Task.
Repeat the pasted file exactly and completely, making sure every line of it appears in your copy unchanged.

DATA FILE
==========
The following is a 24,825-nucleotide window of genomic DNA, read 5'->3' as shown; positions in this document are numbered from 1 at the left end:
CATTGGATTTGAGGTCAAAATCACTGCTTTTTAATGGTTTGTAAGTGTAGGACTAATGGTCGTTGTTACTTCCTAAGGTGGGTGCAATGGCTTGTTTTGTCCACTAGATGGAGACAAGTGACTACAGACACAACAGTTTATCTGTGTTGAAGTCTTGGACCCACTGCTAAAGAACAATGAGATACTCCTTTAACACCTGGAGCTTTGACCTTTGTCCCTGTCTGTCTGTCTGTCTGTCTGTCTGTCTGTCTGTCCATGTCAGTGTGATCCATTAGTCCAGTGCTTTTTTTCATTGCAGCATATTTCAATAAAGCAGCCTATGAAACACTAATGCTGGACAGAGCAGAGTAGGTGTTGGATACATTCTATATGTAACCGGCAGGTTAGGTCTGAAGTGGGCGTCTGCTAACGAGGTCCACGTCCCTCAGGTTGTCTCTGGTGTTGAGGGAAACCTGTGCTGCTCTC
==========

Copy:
The following is a 24,825-nucleotide window of genomic DNA, read 5'->3' as shown; positions in this document are numbered from 1 at the left end:
CATTGGATTTGAGGTCAAAATCACTGCTTTTTAATGGTTTGTAAGTGTAGGACTAATGGTCGTTGTTACTTCCTAAGGTGGGTGCAATGGCTTGTTTTGTCCACTAGATGGAGACAAGTGACTACAGACACAACAGTTTATCTGTGTTGAAGTCTTGGACCCACTGCTAAAGAACAATGAGATACTCCTTTAACACCTGGAGCTTTGACCTTTGTCCCTGTCTGTCTGTCTGTCTGTCTGTCTGTCTGTCTGTCCATGTCAGTGTGATCCATTAGTCCAGTGCTTTTTTTCATTGCAGCATATTTCAATAAAGCAGCCTATGAAACACTAATGCTGGACAGAGCAGAGTAGGTGTTGGATACATTCTATATGTAACCGGCAGGTTAGGTCTGAAGTGGGCGTCTGCTAACGAGGTCCACGTCCCTCAGGTTGTCTCTGGTGTTGAGGGAAACCTGTGCTGCTCTC